These and further experiments with the Scan Processor, Video Sequencer, and Multikeyer — to name the most important tools — demonstrate the Vasulkas’ concept of video as it departs from photographic images and narrative references and forces the electronic medium into abstraction. One aspect of using the tools for sound-processing and image-processing modes is to treat the video signal in sculptural ways, for example, to create landscape-like features through a deviation from linear scan lines and in layering with a "key-priority encoder." The Vasulkas’ interest in immediately processed and displayed video led them to the development of a vocabulary of video that includes the camerafed image as one possibility of the medium’s language. Another is an exploration of the interchangeability of electronic sound and image in signal processing. With this dual approach, the Vasulkas articulate the behavior of video to discover what is an "image" and what is specific to the medium video.
In view of this, I will discuss abstract machine operations as "performance," insofar as the image effect is directly produced. Furthermore, regarding process-oriented and process-derived video, I reserve the term performance for presentation forms that are not representations of something else. The performance can be described as distortion of sound and image through machine processes and through the shared processable activity of performer and machine. The notion of processing, first of all, refers to real-time operations. For example, it must be noted that reflexivity is always embedded in the real-time violin performances by Steina, wherein feedback is involved when the sound source affects both the image and the resulting sound. Also, reflexivity of the medium here refers to the fact that Steina is interested in displaying the image of herself in performing live, but at the same time, that image is subject to temporal and spatial disjunction. The two levels converge in the video: first, the feedback effect of the audio/video interplay; and second, the self-reflexivity of the temporal-spatial distortion, operating as an endless "mirror-effect." Regarding the close interrelationship of machine and performance, this kind of performance video can be clearly defined as a reflexive medium of its own.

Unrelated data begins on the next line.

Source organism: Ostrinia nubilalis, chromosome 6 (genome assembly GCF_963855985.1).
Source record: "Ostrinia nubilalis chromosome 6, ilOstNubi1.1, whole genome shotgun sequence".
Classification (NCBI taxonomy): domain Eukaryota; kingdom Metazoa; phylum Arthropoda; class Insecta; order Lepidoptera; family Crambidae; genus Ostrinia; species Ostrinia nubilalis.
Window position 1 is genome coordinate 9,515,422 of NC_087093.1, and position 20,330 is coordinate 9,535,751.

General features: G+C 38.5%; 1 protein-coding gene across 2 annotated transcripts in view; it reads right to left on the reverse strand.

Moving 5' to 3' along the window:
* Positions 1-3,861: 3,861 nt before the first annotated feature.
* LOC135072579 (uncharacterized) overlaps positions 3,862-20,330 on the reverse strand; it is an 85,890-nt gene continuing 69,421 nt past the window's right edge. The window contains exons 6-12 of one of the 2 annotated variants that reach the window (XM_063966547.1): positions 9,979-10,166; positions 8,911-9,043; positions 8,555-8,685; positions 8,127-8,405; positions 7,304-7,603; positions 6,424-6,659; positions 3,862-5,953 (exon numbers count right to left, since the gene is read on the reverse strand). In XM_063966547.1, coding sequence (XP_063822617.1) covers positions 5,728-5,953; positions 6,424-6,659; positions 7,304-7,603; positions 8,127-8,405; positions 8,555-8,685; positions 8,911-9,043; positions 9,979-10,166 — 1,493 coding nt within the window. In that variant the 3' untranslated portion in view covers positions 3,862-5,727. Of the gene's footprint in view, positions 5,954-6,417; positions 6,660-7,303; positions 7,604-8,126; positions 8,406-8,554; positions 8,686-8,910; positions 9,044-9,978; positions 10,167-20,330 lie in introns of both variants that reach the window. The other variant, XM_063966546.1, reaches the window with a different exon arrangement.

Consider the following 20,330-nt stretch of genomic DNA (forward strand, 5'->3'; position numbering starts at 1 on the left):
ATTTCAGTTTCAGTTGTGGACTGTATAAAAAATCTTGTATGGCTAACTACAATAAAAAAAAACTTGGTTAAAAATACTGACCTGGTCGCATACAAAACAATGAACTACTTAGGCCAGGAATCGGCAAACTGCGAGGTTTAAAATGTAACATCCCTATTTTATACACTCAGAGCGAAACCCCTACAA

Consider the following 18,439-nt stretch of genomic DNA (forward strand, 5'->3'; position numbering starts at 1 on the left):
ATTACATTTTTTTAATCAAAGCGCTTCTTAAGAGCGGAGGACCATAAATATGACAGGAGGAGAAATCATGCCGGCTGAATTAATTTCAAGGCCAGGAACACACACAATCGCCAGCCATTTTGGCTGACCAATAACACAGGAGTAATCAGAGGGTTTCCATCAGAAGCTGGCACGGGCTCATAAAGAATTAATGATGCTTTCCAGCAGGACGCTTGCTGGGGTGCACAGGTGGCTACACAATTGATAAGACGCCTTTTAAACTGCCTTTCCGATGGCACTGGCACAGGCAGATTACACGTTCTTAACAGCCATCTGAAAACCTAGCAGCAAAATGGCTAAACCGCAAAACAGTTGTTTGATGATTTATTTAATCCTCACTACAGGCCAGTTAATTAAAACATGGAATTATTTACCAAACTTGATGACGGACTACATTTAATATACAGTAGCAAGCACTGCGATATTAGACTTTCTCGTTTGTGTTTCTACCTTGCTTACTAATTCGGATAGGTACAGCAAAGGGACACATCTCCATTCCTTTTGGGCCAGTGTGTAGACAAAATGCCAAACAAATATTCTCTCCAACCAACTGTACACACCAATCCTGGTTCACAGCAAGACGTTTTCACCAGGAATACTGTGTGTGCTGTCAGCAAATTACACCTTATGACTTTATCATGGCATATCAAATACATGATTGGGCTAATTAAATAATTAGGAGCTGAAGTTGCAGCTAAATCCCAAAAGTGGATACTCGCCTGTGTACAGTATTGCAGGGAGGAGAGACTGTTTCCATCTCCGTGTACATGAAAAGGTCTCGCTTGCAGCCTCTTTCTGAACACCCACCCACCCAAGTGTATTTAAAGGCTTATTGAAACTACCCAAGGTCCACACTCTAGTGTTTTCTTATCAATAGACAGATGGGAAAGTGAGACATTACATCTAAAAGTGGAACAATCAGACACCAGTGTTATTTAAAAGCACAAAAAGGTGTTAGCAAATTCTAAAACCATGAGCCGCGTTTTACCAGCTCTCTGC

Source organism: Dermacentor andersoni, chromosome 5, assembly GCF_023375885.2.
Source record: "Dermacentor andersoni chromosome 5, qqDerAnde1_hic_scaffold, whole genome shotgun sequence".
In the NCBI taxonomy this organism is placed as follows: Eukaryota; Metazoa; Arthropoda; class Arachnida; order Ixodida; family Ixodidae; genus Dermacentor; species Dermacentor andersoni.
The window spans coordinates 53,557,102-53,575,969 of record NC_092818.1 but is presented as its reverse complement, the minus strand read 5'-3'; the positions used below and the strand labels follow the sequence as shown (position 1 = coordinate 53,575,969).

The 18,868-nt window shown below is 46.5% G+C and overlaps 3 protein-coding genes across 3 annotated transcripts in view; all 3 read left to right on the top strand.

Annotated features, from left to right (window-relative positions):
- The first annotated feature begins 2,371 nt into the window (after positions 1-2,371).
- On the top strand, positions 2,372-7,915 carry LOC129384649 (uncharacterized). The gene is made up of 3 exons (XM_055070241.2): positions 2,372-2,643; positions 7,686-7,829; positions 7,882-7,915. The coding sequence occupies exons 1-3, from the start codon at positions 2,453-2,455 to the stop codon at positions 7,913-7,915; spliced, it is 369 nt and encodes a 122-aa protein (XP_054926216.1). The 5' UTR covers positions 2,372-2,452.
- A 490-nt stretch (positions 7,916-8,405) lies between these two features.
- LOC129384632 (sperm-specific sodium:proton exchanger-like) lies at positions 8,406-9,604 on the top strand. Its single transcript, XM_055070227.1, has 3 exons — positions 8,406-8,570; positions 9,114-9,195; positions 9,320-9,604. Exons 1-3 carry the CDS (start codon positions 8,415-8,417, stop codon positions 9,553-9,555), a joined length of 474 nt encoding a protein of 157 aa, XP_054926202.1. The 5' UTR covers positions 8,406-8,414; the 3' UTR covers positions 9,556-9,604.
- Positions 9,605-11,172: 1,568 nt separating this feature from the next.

By reflexivity of video, I refer in general to the essential structural condition of the medium. Because video is grounded in the transmission of electronic signals, it allows a closed circuit of camera and screen, along with immediate control and manipulation of the image. Circular structures also arise in feedback loops where the scan signal (particularly when traveling through a series of devices) is transformed, deflated, compressed, and bent. Feedback and closed circuit can be regarded as grounding forms specific for the articulation of a video vocabulary builds to more complex effects. What is decisive is the immediate character of the processes that express the fundamental open-endedness of electronic imagery. The Vasulkas have, from their early experiments on, understood the medium as a variable set of tools for forming new languages for the arts. This type of video experimentation differs from experimental photography and abstract film insofar as the Vasulkas conceive of video not simply as another recording technology in the genealogy of media, but as a technology that is literally "new" because it involves processable non-photographic imagery.